Celladon said yesterday its lead investigational product candidate, the cardiovascular gene therapy agent Mydicar® (AAV1/SERCA2a), did not meet its primary and secondary endpoints in the Phase IIb CUPID2 trial for systolic heart failure.
CUPID2 is a randomized, double-blind, placebo-controlled, multinational trial evaluating a single, one-time, intracoronary infusion of Mydicar versus placebo added to a maximal, optimized heart failure drug and device regimen.
The primary endpoint was time to recurrent heart failure related events (defined as heart failure-related hospitalizations or ambulatory treatment for worsening heart failure), using a statistical analysis methodology called joint frailty modeling.
In the study, the primary endpoint comparison of Mydicar to placebo resulted in a hazard ratio of 0.93, defined as heart failure-related hospitalizations or ambulatory treatment for worsening heart failure. Mydicar showed only a statistically-insignificant 6% improvement compared to a placebo in reduction of the risk of heart-failure related hospitalization.
The statistical analysis for the primary endpoint was performed on the modified intent to treat population (mITT), comprising all patients who, after randomization, underwent cardiac catheterization and drug or placebo administration.
The secondary efficacy endpoint was time to first terminal event (defined as all-cause death, heart transplant or placement of a mechanical circulatory support device), analyzed simultaneously with the primary endpoint using joint frailty modeling. Celladon said the secondary endpoint comparison of Mydicar to placebo—defined as all-cause death, need for a mechanical circulatory support device, or heart transplant—likewise failed to show a significant treatment effect.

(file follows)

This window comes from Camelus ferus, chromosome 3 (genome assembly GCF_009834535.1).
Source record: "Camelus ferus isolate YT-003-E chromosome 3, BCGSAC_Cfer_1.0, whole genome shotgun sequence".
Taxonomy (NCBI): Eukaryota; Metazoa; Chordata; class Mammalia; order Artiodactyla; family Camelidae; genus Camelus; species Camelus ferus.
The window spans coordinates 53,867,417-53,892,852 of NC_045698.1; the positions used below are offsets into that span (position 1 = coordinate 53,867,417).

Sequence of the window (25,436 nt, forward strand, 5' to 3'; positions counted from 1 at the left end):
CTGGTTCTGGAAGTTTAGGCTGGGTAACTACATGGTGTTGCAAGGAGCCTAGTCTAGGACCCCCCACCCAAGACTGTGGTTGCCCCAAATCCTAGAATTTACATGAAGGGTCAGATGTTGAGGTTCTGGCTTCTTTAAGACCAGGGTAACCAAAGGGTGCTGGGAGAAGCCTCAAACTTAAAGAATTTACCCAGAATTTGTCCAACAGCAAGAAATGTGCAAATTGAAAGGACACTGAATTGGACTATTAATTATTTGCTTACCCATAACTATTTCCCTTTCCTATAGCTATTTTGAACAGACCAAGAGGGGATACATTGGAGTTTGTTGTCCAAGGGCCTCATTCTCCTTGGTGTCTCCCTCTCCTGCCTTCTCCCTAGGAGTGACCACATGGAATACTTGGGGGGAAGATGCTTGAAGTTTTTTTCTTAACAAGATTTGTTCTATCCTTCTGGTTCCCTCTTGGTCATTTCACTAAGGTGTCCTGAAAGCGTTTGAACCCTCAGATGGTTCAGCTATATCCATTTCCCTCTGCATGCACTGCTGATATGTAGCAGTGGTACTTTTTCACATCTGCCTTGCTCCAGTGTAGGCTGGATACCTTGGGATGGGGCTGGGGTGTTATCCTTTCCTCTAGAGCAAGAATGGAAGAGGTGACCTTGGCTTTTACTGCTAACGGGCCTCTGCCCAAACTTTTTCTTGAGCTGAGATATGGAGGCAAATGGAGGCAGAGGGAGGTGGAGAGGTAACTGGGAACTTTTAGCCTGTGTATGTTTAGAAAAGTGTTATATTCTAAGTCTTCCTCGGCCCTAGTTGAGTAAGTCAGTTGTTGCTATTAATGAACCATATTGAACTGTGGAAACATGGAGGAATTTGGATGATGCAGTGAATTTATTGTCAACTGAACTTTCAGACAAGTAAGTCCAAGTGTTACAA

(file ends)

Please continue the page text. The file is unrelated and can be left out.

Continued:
All other exploratory efficacy endpoints were also inconsistent with a treatment effect, the company said, including improvement in New York Heart Association classification, 6 Minute Walk Test, and Quality of Life.
Mydicar is designed to work via infusion of the gene for the SERCA2a enzyme, which is deficient in heart failure, into the coronary arteries, where it restores SERCA2a enzyme production in cardiac cells to improve heart muscle contractions. In 2012, Celladon completed a $43 million equity financing to advance Mydicar development, led by new investor Pfizer Venture Investments with new investors Lundbeckfond Ventures, Novartis Venture Funds, H&Q Healthcare/Life Sciences Investors, and GBS Venture Partners.
CUPID2 assessed 250 adult patients who had stable NYHA (New York Heart Association) class II to IV ischemic or non-ischemic heart failure despite optimal therapy, reduced left ventricular ejection fraction (≤ 35%) and a high risk for recurrent heart-failure hospitalizations. CUPID2 enrolled only patients with heart failure with reduced ejection fraction (HF-REF).
The CUPID 2 results came a year to the month that Mydicar won FDA’s Breakthrough Therapy designation. Mydicar was the third product candidate to receive this designation, after the agency determined that the CUPID 1 Phase I study provided preliminary clinical evidence that the gene therapy candidate may demonstrate substantial improvement over available therapies in a serious and life-threatening condition such as advanced heart failure.
“We are surprised and very disappointed that Mydicar failed to meet the endpoints in the CUPID2 trial, and we are rigorously analyzing the data in an attempt to better understand the observed outcome,” Celladon CEO Krisztina Zsebo, Ph.D., said in a statement.
Dr. Zsebo added: “At the same time we are evaluating our other programs in order to determine the best path forward to maximize shareholder value.”
Investors responded with a sell-off that sent Celladon’s share price down 79%, to $2.87 as of 10:15 a.m., from a closing price on Friday of $13.68.
Analyst David Nierengarten at Wedbush downgraded Celladon to neutral from outperform, and slashed his 12-month stock price target to $3 from $29: “Given the company's uncertain future, we now value the company at cash,” he wrote in a note to clients, according to MarketWatch.